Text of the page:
Much is done to honour those of us who have experienced Breast Cancer. However, without the "Supporting Cast" this honour is incomplete. To my loving daughters & grandchildren; to my aunts & cousins; to my friends & ferry co-workers; to my dedicated physicians & staff; to the volunteers with the Cancer Society, thank you for being there. Four years ago I found a tiny lump in my left breast. I knew the moment I touched it what it signified. It was confirmed by a diagnosis of "intrusive & invasive" fast-moving breast cancer. Two surgeries to remove the offending lump & some lymphnodes indicated that it had neither intruded or invaded beyond its small form. Four chemotherapy sessions preceded 20 radiation hits with a final diagnosis of less than a 10% chance of re-occurance. I consider myself very fortunate.
My best friend Carole often described me as a "cross between PollyAnna & Cinderella". Its true. I have always found something positive in whatever life hands me & have never stopped believing in "Happily Ever After".
Photographer: David Knourek
Saturday, November 24, 2007
When Jackie Stephenson smiles, everyone around her does too. Wearing many hats in her roles of Computer Services Department Head, Wife, Mother, and Grandmother, one would think she would be far too busy to relax and enjoy life. Yet, she can always be found smiling around the small Community College campus where she works. Asked recently about her battle with breast cancer, she told of how her life is better now than ever before. Her reason? Simple - she no longer frets over little things. While undergoing treatment, she spent a lot of time with her young granddaughter. Shown here with her daughter Kelly, Jackie says that the lessons learned from beating cancer changed her life for the better... and that comes shining through every time we see her smile.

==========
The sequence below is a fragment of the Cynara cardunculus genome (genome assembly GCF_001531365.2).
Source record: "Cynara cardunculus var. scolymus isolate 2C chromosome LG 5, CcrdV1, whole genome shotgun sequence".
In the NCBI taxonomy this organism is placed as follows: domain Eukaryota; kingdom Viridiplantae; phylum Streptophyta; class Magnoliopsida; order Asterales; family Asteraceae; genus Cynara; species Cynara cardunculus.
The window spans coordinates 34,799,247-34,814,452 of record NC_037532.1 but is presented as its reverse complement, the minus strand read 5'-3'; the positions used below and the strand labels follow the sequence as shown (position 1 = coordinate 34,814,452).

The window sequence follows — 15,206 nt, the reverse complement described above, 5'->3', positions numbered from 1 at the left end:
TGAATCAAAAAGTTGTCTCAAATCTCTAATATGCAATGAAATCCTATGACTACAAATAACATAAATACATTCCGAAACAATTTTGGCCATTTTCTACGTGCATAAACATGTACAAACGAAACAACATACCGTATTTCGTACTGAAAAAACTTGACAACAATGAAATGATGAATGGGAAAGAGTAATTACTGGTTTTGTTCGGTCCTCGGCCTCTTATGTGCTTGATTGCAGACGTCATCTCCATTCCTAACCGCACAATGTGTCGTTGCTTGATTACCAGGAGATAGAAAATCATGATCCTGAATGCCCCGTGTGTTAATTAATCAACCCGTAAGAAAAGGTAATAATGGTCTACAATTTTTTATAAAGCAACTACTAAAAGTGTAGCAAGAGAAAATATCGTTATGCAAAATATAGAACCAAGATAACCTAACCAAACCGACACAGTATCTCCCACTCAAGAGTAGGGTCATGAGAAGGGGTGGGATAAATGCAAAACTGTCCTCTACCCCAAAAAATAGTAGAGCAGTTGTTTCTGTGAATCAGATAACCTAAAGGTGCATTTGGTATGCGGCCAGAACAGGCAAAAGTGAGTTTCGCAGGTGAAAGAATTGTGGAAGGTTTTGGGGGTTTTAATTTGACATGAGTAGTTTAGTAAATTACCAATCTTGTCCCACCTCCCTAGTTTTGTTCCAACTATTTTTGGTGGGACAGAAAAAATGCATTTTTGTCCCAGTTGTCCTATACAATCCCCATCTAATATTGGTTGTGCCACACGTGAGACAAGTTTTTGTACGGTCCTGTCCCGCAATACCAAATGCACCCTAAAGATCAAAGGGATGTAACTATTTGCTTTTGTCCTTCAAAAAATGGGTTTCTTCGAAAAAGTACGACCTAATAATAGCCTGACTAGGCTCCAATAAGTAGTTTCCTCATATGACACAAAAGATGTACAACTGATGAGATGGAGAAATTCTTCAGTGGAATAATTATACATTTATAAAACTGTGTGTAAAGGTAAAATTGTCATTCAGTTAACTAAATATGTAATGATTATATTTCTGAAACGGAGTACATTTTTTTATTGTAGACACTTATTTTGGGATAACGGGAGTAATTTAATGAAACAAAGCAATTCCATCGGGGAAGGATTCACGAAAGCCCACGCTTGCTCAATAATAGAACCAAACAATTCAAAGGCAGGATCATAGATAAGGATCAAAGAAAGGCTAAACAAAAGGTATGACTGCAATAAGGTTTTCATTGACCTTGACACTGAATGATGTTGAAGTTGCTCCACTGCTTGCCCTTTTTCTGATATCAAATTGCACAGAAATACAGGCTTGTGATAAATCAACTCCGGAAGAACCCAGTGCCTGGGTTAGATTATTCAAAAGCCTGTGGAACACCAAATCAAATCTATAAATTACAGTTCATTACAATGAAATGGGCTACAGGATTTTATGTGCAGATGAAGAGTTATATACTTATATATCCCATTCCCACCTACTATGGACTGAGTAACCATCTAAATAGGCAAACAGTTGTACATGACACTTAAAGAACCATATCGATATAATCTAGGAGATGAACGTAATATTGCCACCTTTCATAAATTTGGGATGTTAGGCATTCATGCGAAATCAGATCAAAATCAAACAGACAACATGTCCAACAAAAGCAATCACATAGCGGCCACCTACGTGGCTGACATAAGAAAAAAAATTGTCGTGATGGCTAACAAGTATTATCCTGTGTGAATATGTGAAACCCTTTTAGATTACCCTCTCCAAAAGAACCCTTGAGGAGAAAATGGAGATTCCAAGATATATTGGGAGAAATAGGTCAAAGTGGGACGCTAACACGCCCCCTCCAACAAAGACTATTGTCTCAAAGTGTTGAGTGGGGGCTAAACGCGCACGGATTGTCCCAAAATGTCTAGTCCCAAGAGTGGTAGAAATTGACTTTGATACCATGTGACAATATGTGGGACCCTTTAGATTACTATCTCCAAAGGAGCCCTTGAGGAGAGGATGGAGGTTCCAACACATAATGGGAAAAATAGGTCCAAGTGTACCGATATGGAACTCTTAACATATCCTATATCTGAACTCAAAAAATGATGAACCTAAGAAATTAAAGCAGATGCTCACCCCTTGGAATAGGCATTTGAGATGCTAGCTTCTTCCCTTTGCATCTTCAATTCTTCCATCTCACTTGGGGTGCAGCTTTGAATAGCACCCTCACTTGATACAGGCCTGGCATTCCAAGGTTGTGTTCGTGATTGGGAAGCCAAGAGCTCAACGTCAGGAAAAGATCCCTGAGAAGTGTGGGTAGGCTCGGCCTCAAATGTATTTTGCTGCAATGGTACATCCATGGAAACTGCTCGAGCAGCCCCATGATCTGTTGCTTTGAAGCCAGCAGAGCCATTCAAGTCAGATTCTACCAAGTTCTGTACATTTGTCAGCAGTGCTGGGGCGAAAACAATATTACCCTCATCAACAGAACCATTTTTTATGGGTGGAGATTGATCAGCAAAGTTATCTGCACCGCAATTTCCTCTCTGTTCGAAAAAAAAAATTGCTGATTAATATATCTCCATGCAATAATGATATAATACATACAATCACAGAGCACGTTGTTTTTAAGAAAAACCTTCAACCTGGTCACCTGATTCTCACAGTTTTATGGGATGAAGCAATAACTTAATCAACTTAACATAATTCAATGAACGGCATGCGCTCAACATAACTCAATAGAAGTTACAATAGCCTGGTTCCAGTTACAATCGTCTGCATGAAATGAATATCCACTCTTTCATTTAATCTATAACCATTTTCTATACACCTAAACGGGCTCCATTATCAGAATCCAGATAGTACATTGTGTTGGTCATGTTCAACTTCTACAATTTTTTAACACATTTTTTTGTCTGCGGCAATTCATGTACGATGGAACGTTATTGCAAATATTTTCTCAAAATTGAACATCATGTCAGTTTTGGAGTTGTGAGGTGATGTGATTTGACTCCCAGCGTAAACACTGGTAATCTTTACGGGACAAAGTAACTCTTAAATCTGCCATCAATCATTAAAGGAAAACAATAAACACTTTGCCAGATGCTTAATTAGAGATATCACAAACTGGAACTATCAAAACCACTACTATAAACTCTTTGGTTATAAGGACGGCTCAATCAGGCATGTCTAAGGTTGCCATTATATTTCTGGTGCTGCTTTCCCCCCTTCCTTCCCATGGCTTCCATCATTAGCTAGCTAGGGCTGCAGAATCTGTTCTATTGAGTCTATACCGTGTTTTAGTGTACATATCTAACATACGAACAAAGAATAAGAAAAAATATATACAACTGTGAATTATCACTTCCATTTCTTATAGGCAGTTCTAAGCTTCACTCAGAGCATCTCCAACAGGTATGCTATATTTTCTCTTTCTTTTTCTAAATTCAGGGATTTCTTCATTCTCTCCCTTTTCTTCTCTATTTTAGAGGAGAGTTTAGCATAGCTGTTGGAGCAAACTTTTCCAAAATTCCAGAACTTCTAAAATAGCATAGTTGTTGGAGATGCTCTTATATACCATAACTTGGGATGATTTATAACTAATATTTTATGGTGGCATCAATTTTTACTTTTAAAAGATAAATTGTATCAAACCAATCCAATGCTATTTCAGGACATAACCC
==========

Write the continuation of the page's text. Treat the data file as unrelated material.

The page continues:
This month’s photographer, Billy Ross, began his love of photography nearly two decades ago, while stationed overseas in the Air Force… quite ironic, as both Jackie and her husband turned out to be veterans as well. Billy loves working with people, and also donates photography work to many area charities. His most recent sessions, available prints, and appointment scheduling can be found at www.RossImagery.com
Friday, November 23, 2007
Meet Ann: Ann Hopper (pictured on the right) is a 38 year old mother of 4 children. She never really thought much about Breast Cancer, so in April 2007 when she discovered a lump in her breast, she didn't think much of it. After a few weeks she decided she should go to her doctor and get it checked out. After all she was thinking it may be a cyst since it seemed to get bigger and smaller. The day she saw her doctor changed her life forever. She was immediately sent to the Breast Specialist where they did a mammogram and an ultrasound. The doctors were 99% sure before the biopsy that it was breast cancer. When the biopsy results came back she was given the official diagnosis of Ductal Carcinoma, stage IIIb. She immediately began chemotherapy treatments which lasted for 5 months. After chemo, she had a lumpectomy to remove the two tumors growing in her breast. She is now undergoing radiation therapy.
Through it all she has been a fighter. Refusing to let the cancer get to her. She has continued to live her life as normal as possible, she goes to work, she takes care of her children and she lives life to the fullest.
Meet Erica: Erica is an amateur photographer who lives in Little Rock, Arkansas. This project is near and dear to her heart as Ann is her step-mother and friend. Erica can be reached at email@example.com